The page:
There will, of course, always be jobs that college graduates will not seek except in the direst of circumstances. Those that do not pay a living wage, much less enough to retire the now coupled college debt, and those that are abhorrent. I rather doubt that we shall see many wetback graduates toiling in the fields of vegetables and fruit. In many cases these jobs are scorned by Amerikan non-graduates of even high shule because of the labor required. So we have become an affluent society of aversion.

But there are several things troubling about such a trend. If nothing else it will further alienate the necessary but menial jobs. This may have the minor benefit of raising their wage levels but only at the price of reduced numbers of positions. If anything it will advance the proliferation of automation with its detriment to society. It seems also likely to further the degradation of academia.

It is exceedingly rare, in my experience, for any position to require less educational and knowledge credential than the work requires. Jobs that require a baccalaurate can usually be performed by an “associate”. This follows from the absence of freedom in almost all positions, a constraint that leads to great waste and dissatisfaction.

But it is in the nature of education that it is highly individual. The best criterion is that one has learned how to think in a constructive, creative, positive fashion. What data was accumulated along the way is less important than the skill. Sadly, this is hard to assess and the old way of a committee review for a degree has proved long ago too expensive even in the graduate environment. Hence we come to the other side of the abyss, that educational institutions are uniform, in several of the horrific meanings of that word. In my day it was largely a matter of courses that could be assembled with some freedom to meet the uniform requirement for a degree sans examination. Today that freedom has disappeared and the nature of courses has become so uniform that who teaches a course is of only minor importance, hence the demise of tenure.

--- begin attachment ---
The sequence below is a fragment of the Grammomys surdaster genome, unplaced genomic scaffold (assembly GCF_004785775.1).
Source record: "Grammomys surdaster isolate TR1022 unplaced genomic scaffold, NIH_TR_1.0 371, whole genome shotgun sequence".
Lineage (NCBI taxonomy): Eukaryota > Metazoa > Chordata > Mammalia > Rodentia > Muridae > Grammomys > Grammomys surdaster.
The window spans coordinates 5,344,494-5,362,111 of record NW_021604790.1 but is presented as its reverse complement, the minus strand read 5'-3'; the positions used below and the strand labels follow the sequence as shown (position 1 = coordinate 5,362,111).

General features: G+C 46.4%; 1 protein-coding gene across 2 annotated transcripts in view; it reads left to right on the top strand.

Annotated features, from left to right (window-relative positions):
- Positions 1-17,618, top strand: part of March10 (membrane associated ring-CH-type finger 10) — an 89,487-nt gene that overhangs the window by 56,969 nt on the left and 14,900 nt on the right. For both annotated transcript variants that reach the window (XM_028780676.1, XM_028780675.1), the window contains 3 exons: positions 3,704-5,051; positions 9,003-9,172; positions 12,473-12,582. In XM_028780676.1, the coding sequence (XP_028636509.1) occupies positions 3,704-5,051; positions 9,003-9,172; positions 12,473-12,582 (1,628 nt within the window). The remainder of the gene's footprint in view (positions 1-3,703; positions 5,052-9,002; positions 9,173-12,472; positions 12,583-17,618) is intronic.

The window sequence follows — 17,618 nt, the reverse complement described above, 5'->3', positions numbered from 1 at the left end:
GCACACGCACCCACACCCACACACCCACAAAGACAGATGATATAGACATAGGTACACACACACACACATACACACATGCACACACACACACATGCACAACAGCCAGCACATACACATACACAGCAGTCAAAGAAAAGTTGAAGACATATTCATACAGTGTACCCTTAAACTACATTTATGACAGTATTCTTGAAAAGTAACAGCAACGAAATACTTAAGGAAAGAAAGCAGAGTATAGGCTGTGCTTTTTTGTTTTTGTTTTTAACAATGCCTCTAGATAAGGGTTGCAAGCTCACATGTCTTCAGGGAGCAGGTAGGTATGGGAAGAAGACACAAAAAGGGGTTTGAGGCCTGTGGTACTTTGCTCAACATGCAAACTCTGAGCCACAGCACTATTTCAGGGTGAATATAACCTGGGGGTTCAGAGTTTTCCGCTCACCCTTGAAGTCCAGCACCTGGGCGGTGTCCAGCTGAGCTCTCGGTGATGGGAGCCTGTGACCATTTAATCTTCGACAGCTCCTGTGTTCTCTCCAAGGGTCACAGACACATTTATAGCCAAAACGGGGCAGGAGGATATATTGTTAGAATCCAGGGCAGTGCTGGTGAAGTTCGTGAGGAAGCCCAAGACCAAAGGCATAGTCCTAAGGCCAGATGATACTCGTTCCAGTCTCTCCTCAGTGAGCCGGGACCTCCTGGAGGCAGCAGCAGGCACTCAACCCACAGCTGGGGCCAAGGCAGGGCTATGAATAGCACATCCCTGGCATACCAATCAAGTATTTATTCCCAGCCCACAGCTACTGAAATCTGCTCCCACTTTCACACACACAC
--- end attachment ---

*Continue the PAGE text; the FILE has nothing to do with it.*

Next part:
This may be expected to intensify as the requirement for employment further become only a demand for a certificate and not demonstrated cognition. After writing all week about ways the species ends, this seems likely the most horrific, to reduce our intelligence to facade.

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The Actual Rock

Ran across this cartoon [Link]

shortly ago. Was engaged.

First, there is the aspect of Rat being the brunt for a change. I support proper disrespect but not when it is not deserved.

Second, I agree with the implied assessment. The internet is not trustworthy. If anything it is less trustworthy than most “holy” books, like the bible, if not by much. And unlike them, it is fairly open. But that openness means that one cannot tell poo from pony. Hence the need for the encyclopedia.

I have numerous – annual – copies of the electronic Britannica. Every year I buy one or more copies, depending on the needs of the few educationalists who will talk to me, and I go through the pain of getting my copy – the one I keep – to run on WINE.

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Not with a bang

Yesterday was one of those days where the mind just did not go to blogging. So perhaps we can do a bit of make-up today.